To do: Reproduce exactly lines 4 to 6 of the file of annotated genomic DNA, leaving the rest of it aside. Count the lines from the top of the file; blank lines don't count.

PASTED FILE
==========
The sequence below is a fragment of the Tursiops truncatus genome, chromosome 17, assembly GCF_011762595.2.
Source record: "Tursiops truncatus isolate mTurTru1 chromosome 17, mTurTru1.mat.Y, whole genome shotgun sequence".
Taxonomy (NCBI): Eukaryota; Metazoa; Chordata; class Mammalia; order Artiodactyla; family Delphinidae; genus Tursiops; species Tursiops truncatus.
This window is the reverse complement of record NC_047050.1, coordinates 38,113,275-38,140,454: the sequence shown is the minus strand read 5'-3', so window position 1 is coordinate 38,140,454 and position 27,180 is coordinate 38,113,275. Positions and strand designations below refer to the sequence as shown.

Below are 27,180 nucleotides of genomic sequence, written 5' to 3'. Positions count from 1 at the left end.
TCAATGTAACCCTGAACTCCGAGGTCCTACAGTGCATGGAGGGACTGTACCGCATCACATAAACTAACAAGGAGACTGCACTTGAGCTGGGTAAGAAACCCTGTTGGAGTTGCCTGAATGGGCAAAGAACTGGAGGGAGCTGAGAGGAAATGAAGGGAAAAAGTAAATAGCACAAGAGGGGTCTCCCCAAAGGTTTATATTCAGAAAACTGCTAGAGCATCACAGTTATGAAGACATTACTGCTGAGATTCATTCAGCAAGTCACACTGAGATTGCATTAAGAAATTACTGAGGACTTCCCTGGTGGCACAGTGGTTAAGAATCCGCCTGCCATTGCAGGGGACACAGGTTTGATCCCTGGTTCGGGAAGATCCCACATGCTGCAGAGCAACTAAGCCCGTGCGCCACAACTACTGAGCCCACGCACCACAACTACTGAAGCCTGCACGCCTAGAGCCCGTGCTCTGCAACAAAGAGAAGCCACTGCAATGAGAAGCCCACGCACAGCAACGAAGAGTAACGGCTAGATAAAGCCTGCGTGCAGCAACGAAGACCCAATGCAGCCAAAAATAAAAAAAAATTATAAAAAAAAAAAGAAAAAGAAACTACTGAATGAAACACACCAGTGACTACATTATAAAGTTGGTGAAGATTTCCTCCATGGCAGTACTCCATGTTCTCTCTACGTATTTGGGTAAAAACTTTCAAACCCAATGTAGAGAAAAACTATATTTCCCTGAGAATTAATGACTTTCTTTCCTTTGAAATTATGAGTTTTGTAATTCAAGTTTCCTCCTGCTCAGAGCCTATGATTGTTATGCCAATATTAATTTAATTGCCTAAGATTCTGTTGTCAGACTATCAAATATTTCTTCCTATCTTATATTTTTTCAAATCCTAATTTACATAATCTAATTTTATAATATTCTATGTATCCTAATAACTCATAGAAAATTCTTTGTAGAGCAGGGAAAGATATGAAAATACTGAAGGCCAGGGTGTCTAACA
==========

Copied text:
This window is the reverse complement of record NC_047050.1, coordinates 38,113,275-38,140,454: the sequence shown is the minus strand read 5'-3', so window position 1 is coordinate 38,140,454 and position 27,180 is coordinate 38,113,275. Positions and strand designations below refer to the sequence as shown.

Below are 27,180 nucleotides of genomic sequence, written 5' to 3'. Positions count from 1 at the left end.
TCAATGTAACCCTGAACTCCGAGGTCCTACAGTGCATGGAGGGACTGTACCGCATCACATAAACTAACAAGGAGACTGCACTTGAGCTGGGTAAGAAACCCTGTTGGAGTTGCCTGAATGGGCAAAGAACTGGAGGGAGCTGAGAGGAAATGAAGGGAAAAAGTAAATAGCACAAGAGGGGTCTCCCCAAAGGTTTATATTCAGAAAACTGCTAGAGCATCACAGTTATGAAGACATTACTGCTGAGATTCATTCAGCAAGTCACACTGAGATTGCATTAAGAAATTACTGAGGACTTCCCTGGTGGCACAGTGGTTAAGAATCCGCCTGCCATTGCAGGGGACACAGGTTTGATCCCTGGTTCGGGAAGATCCCACATGCTGCAGAGCAACTAAGCCCGTGCGCCACAACTACTGAGCCCACGCACCACAACTACTGAAGCCTGCACGCCTAGAGCCCGTGCTCTGCAACAAAGAGAAGCCACTGCAATGAGAAGCCCACGCACAGCAACGAAGAGTAACGGCTAGATAAAGCCTGCGTGCAGCAACGAAGACCCAATGCAGCCAAAAATAAAAAAAAATTATAAAAAAAAAAAGAAAAAGAAACTACTGAATGAAACACACCAGTGACTACATTATAAAGTTGGTGAAGATTTCCTCCATGGCAGTACTCCATGTTCTCTCTACGTATTTGGGTAAAAACTTTCAAACCCAATGTAGAGAAAAACTATATTTCCCTGAGAATTAATGACTTTCTTTCCTTTGAAATTATGAGTTTTGTAATTCAAGTTTCCTCCTGCTCAGAGCCTATGATTGTTATGCCAATATTAATTTAATTGCCTAAGATTCTGTTGTCAGACTATCAAATATTTCTTCCTATCTTATATTTTTTCAAATCCTAATTTACATAATCTAATTTTATAATATTCTATGTATCCTAATAACTCATAGAAAATTCTTTGTAGAGCAGGGAAAGATATGAAAATACTGAAGGCCAGGGTGTCTAACA